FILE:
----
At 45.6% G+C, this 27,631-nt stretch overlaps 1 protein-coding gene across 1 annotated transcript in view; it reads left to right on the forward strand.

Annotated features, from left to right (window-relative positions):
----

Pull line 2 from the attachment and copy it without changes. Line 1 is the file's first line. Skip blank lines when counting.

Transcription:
Annotated features, from left to right (window-relative positions):